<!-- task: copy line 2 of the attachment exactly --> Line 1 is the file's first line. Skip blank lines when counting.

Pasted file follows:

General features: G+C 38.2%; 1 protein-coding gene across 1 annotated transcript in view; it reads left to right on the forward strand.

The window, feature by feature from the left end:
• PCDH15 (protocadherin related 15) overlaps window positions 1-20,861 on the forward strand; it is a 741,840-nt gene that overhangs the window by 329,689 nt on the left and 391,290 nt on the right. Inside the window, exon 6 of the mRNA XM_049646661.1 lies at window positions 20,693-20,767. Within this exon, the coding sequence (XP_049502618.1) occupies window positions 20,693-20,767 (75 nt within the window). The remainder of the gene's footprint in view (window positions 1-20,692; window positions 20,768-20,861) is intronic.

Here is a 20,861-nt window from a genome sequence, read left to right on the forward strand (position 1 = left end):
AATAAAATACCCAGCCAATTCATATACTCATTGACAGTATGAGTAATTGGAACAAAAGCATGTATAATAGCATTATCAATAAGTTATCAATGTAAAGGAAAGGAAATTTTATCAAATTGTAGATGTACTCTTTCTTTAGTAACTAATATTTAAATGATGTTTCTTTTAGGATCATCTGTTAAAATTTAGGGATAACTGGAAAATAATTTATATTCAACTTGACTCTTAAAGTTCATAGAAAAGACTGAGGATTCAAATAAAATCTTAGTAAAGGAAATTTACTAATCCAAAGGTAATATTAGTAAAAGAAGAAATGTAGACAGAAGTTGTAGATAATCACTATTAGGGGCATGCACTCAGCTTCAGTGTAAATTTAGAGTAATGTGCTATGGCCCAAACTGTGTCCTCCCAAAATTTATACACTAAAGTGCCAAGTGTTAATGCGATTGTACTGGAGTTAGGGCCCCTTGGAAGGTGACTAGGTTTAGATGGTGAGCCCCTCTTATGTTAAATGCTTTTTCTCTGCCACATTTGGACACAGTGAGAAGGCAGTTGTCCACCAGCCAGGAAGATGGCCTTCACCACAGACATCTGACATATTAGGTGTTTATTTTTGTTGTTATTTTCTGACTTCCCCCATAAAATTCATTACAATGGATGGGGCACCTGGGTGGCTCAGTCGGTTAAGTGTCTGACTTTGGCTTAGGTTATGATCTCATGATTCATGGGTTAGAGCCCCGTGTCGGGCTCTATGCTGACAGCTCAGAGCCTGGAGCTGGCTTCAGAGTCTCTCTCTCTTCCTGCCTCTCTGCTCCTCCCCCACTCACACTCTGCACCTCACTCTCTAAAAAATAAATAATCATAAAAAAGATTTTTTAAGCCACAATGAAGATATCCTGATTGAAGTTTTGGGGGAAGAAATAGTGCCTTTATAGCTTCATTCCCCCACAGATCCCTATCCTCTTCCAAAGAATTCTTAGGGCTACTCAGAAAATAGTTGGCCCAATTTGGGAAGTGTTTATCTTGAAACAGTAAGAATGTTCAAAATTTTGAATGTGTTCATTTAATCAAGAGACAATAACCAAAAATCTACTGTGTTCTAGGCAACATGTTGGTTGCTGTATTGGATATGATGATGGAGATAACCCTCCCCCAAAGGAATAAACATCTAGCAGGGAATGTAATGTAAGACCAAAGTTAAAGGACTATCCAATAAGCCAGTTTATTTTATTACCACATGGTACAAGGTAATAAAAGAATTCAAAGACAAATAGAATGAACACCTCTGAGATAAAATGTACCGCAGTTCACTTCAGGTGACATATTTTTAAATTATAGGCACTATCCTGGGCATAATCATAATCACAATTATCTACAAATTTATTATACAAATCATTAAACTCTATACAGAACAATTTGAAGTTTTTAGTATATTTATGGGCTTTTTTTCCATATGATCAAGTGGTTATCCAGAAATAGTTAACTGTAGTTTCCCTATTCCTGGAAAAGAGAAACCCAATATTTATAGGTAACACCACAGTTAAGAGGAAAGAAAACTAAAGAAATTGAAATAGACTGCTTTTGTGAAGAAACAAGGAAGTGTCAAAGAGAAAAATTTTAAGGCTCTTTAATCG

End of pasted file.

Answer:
The window, feature by feature from the left end: